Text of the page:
Putting aside the path



The Buddha referred to his spiritual practice as a ‘maggo,’ which means both a way (as in method) and path (hence “ariyo aṭṭhaṅgiko maggo” is often translated as the Noble Eightfold Path). That people prefer to use the word path is understandable, as spiritual endeavor is often presented as that which takes us from one place or condition—a state of suffering born of the mind’s default wiring towards fear, greed, agitation, suspicion, etc—to a journey's end where greater peace is available; the tools provided by mindfulness, virtue and insight can be viewed as goal oriented, as they cultivate a state of mind where unnecessary suffering as ceased, while ingrained greed, hatred and delusion are disempowered to a point where they hold no sway over our intentional actions.

The Buddha even used a analogy of the dharma being like a raft that allows us to follow the spiritual path when it reaches treacherous shores and large expanses of water; the dharma is a vessel that provides us safe passage, only to be put down when we reach that far shore of ‘non-agitation.’ The message seems to be that there’s something wrong with where we are; we need to get to somewhere else.

Alas, thinking in terms of a path with progress and ultimate goal can, in fact, undermine its deepest values. If we believe that the present moment is somehow less valid than where we’re heading, or that we’re presently devoid of the qualities and states we desire for happiness and security, we unwittingly create an obstruction to opening to what is available to us here and now. The material world outside spiritual practice approves of overtly goal-oriented self-help schemas, as they inscribe us, the subject, as lacking something vital. This is the underlying engine of capitalism; there is something wrong with you that must be fixed, either by purchasing something, or becoming someone different, or getting someone else’s stamp of approval. It’s the mindset of accumulation and acquisition.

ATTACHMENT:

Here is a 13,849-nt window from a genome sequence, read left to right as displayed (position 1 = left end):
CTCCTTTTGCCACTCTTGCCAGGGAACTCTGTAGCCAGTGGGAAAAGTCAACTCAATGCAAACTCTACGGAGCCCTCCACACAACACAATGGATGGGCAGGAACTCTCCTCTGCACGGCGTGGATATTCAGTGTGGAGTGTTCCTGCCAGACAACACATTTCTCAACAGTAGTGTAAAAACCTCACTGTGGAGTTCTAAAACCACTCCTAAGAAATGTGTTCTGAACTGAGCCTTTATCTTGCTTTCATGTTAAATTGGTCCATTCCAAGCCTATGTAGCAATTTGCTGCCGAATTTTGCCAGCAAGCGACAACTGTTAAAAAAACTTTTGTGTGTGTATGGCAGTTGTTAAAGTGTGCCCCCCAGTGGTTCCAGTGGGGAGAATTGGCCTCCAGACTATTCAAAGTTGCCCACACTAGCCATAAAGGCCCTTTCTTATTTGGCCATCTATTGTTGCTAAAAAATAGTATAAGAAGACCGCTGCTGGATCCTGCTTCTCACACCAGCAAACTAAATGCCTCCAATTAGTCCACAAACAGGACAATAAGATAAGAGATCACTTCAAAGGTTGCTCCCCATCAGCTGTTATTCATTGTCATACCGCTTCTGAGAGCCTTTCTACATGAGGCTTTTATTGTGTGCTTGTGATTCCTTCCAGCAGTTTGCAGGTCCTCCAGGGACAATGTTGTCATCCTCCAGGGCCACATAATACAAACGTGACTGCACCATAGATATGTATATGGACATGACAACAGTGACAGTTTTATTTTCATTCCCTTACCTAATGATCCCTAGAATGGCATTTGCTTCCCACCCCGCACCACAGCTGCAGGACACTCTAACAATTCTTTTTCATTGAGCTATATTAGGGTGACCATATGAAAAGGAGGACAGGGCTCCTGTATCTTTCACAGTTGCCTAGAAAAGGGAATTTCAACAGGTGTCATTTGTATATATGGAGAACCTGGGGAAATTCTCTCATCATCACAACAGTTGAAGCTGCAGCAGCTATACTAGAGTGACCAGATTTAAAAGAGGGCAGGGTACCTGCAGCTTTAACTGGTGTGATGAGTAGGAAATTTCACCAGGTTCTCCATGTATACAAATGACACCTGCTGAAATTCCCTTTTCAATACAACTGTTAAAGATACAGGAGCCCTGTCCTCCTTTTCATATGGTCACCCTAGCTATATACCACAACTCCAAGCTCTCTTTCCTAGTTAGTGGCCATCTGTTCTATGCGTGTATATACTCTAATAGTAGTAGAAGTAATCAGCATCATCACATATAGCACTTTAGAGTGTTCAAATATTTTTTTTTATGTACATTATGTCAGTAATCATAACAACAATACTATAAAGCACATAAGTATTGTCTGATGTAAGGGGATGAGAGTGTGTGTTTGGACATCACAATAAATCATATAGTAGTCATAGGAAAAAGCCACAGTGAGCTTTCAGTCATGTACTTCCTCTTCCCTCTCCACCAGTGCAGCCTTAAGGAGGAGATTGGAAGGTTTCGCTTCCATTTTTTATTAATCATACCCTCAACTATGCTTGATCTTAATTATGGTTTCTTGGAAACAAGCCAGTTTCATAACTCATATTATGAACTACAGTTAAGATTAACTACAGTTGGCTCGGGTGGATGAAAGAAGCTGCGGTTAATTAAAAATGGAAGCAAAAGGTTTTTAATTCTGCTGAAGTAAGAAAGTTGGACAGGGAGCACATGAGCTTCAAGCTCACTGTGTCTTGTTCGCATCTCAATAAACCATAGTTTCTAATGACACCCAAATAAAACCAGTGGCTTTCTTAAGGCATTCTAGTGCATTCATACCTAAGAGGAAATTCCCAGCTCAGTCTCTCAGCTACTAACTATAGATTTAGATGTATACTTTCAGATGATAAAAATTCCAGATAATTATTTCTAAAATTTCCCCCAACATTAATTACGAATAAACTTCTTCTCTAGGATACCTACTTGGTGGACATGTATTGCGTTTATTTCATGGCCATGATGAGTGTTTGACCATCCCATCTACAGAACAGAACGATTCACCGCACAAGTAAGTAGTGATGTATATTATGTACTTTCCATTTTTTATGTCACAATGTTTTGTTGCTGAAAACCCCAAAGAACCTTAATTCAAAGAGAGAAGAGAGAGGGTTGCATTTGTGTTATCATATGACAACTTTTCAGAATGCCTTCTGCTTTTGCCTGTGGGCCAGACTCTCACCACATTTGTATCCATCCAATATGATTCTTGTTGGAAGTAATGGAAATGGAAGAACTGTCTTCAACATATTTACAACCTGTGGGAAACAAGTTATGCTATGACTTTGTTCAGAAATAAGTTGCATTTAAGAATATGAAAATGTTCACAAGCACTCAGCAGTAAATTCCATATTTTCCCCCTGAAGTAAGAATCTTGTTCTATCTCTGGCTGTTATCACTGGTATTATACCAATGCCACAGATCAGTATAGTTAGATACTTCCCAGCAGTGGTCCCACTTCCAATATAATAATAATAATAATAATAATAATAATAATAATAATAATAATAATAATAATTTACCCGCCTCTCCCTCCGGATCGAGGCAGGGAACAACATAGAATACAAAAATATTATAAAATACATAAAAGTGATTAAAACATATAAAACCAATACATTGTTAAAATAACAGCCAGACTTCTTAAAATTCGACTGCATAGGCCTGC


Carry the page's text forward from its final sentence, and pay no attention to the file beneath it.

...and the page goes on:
But ‘Maggo’ also means 'way' or 'method' and supports a present-oriented concept of aimlessness and openness to whatever arises, a practice that is free of constantly reviewing one’s efforts in terms of a distant terminus. In other words, we can put aside the need to know where we stand in relation to anything else, any target, and open entirely to present conditions as they express themselves to awareness, working with ‘just this.’ Letting go of that distant shore—where everything will be easy and we can no doubt relax as bright shiny people, free of all fetters and agitation—is an important practice. It allows that which is really happening now to present itself without the filters of expectation or disappointment. (Such as, “Oh no, I’m still struggling with fear or resentment.”) Work with what's present.

Of course, setting aside the idea that we are heading somewhere can create a sense of pointlessness and frivolousness to one’s practice: Thoughts of ‘The world outside is fucked! my life needs to be repaired! I’m damaged! What good is this?’ might arise. WIthout an aim we can wonder why we bother. And fighting these questions only gives them more emphasis. Rather we can even open to what lingers behind them: the fear that we’re ‘unlovable and won’t be okay unless we constantly improve ourselves in the eyes of others.’ Seeing what lies beneath our spiritual agendas, being able to soften these felt states of unease, allows us to fully relax into what’s ‘just now’ and immediate, which is truly the ultimate goal of the dharma in a nutshell.